2009]LARYNOOSCOPES, LIDocAINE, AND LIABILITY87ligent. But [their] actions do not evidence the complete indifference to Salazar's well-being that constitutes deliberate indifference."79 The Seventh Circuitdefined "deliberate indifference" as conduct that is intentional or criminallyreckless. 80 This definition is based on a consideration of what constitutes ''punishment," as the Eighth Amendment's prohibitions speak only to cruel andunusual punishment, and "[a]ny state of mind short of criminal recklessnessdoes not import danger so great that knowledge of the danger and thus, intent toinflict it, can be inferred.'.s 1In Peete, the decedent-plaintiff, who had an epileptic episode and died after being physically restrained, argued that the behavior of the EMTs manifested a deliberate indifference82 to serious medical needs, in violation of theEighth Amendment. 83 After the patient's Fourth Amendment argumentfailed, 84 the court rejected any argument rooted in Eighth Amendment protections:where the purpose is to render solicited aid in an emergency rather than to enforce the law, punish, deter, or incarcerate, there is no federal case authority creating aconstitutional liability for the negligence, deliberate indifference, and incompetence alleged in the instant case.Th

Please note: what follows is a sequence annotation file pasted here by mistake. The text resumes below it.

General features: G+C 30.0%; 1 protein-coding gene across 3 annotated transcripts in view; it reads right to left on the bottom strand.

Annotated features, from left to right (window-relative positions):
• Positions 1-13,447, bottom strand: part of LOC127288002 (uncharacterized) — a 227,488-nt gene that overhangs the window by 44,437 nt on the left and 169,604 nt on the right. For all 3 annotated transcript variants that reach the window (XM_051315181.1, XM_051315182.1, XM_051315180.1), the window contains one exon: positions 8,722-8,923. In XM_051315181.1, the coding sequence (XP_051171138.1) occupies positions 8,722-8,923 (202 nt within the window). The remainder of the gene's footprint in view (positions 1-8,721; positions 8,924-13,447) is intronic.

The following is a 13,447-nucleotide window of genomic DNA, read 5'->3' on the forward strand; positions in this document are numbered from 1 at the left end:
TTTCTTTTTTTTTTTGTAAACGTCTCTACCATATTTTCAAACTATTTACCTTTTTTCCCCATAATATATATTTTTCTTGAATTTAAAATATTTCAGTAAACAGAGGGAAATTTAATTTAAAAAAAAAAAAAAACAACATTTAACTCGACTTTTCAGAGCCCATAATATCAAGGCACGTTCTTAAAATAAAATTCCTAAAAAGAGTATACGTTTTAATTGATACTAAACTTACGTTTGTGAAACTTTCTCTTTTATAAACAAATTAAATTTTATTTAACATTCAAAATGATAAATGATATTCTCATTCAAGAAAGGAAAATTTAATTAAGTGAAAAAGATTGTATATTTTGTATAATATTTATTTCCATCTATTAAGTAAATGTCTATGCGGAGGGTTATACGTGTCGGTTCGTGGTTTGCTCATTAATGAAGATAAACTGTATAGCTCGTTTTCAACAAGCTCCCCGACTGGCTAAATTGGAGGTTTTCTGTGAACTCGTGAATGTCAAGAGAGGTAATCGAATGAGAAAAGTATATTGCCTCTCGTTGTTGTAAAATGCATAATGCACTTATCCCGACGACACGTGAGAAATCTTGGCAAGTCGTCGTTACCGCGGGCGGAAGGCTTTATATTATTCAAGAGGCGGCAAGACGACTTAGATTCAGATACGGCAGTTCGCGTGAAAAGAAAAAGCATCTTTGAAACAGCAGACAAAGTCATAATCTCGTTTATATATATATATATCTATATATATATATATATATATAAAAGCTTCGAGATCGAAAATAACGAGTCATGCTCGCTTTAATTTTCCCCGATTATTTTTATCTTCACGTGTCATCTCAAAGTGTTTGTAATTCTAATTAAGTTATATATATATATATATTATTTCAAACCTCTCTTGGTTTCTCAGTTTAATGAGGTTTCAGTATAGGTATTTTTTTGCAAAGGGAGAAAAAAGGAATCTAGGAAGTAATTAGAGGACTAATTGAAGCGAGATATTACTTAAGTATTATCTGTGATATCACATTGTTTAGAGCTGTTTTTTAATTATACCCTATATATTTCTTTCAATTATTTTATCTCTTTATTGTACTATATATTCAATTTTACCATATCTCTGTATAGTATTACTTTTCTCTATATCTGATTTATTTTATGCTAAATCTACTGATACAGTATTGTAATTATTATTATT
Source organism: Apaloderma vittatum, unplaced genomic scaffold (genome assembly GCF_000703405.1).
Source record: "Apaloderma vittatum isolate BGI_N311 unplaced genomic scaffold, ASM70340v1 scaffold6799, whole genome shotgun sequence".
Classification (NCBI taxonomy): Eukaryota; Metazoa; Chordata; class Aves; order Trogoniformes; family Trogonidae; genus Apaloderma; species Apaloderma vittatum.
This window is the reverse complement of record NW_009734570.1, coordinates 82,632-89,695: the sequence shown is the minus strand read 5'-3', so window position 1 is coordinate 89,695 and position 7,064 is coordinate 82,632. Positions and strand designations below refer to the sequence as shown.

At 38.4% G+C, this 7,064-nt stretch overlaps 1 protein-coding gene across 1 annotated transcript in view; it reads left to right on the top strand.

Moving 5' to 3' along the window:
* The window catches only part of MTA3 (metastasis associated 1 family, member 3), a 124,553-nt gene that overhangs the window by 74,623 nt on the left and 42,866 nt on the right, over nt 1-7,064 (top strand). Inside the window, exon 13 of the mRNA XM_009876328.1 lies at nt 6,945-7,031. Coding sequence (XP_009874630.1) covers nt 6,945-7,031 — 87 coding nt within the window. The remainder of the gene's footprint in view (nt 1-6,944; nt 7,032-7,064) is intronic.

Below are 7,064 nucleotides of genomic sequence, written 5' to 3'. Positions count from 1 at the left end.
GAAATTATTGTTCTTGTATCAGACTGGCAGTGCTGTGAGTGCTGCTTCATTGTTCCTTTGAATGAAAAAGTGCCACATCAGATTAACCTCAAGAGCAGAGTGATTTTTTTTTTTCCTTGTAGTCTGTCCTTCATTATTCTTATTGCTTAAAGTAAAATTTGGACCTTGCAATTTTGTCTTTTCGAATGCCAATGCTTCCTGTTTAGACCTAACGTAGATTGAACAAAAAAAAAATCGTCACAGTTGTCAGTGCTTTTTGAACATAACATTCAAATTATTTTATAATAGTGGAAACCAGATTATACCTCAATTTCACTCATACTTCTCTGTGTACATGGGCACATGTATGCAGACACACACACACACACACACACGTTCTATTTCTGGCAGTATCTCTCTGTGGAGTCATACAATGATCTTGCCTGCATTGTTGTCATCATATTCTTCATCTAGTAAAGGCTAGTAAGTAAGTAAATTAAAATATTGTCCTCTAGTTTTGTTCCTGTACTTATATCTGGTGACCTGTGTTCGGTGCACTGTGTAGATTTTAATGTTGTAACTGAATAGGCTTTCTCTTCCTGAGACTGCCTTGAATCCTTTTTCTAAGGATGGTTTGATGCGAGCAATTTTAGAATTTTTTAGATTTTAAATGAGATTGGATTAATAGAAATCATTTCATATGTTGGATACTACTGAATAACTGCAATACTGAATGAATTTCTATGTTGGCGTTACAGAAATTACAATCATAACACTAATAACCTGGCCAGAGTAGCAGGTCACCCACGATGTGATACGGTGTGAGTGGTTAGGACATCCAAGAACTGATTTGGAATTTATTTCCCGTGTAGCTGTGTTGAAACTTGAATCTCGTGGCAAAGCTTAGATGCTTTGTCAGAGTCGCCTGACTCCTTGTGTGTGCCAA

fers a fourth certification, EMT-Basic Advanced, which provides an Advanced Life Support (" ALSj supplement to the EMT-Basic training, and thus will be grouped with EMT-Basic in this Note). EMT-Basic is a Basic Life Support ("BLS'') certification; EMT -Intermediate and EMT-Paramedic are ALS certifications. See 8361ND. ADMIN. CODE 1-1-1(2) (2004 .